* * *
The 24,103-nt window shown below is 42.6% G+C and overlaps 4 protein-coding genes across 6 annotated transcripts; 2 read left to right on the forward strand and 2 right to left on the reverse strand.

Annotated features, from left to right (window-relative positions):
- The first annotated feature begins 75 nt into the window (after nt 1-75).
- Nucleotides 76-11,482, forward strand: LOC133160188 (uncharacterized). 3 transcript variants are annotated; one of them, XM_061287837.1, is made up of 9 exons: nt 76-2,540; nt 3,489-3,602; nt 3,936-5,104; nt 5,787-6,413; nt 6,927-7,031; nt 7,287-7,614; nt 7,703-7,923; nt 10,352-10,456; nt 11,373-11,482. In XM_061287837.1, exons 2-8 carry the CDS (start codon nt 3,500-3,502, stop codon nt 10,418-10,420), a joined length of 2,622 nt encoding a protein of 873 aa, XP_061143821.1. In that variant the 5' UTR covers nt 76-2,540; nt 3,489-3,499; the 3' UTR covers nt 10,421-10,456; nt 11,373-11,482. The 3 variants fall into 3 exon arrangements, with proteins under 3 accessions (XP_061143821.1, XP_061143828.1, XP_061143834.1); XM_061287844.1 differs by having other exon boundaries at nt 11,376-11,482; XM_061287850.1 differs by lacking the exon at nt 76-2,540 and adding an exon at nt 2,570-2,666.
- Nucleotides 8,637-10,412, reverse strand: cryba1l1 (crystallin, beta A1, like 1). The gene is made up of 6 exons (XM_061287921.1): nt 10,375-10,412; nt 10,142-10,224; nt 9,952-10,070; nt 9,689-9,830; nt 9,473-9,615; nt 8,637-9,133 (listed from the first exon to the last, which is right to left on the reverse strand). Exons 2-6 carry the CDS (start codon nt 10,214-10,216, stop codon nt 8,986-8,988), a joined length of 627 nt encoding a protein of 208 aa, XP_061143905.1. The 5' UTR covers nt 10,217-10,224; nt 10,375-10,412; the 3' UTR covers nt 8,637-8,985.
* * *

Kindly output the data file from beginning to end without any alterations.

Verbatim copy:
The 24,103-nt window shown below is 42.6% G+C and overlaps 4 protein-coding genes across 6 annotated transcripts; 2 read left to right on the forward strand and 2 right to left on the reverse strand.

Annotated features, from left to right (window-relative positions):
- The first annotated feature begins 75 nt into the window (after nt 1-75).
- Nucleotides 76-11,482, forward strand: LOC133160188 (uncharacterized). 3 transcript variants are annotated; one of them, XM_061287837.1, is made up of 9 exons: nt 76-2,540; nt 3,489-3,602; nt 3,936-5,104; nt 5,787-6,413; nt 6,927-7,031; nt 7,287-7,614; nt 7,703-7,923; nt 10,352-10,456; nt 11,373-11,482. In XM_061287837.1, exons 2-8 carry the CDS (start codon nt 3,500-3,502, stop codon nt 10,418-10,420), a joined length of 2,622 nt encoding a protein of 873 aa, XP_061143821.1. In that variant the 5' UTR covers nt 76-2,540; nt 3,489-3,499; the 3' UTR covers nt 10,421-10,456; nt 11,373-11,482. The 3 variants fall into 3 exon arrangements, with proteins under 3 accessions (XP_061143821.1, XP_061143828.1, XP_061143834.1); XM_061287844.1 differs by having other exon boundaries at nt 11,376-11,482; XM_061287850.1 differs by lacking the exon at nt 76-2,540 and adding an exon at nt 2,570-2,666.
- Nucleotides 8,637-10,412, reverse strand: cryba1l1 (crystallin, beta A1, like 1). The gene is made up of 6 exons (XM_061287921.1): nt 10,375-10,412; nt 10,142-10,224; nt 9,952-10,070; nt 9,689-9,830; nt 9,473-9,615; nt 8,637-9,133 (listed from the first exon to the last, which is right to left on the reverse strand). Exons 2-6 carry the CDS (start codon nt 10,214-10,216, stop codon nt 8,986-8,988), a joined length of 627 nt encoding a protein of 208 aa, XP_061143905.1. The 5' UTR covers nt 10,217-10,224; nt 10,375-10,412; the 3' UTR covers nt 8,637-8,985.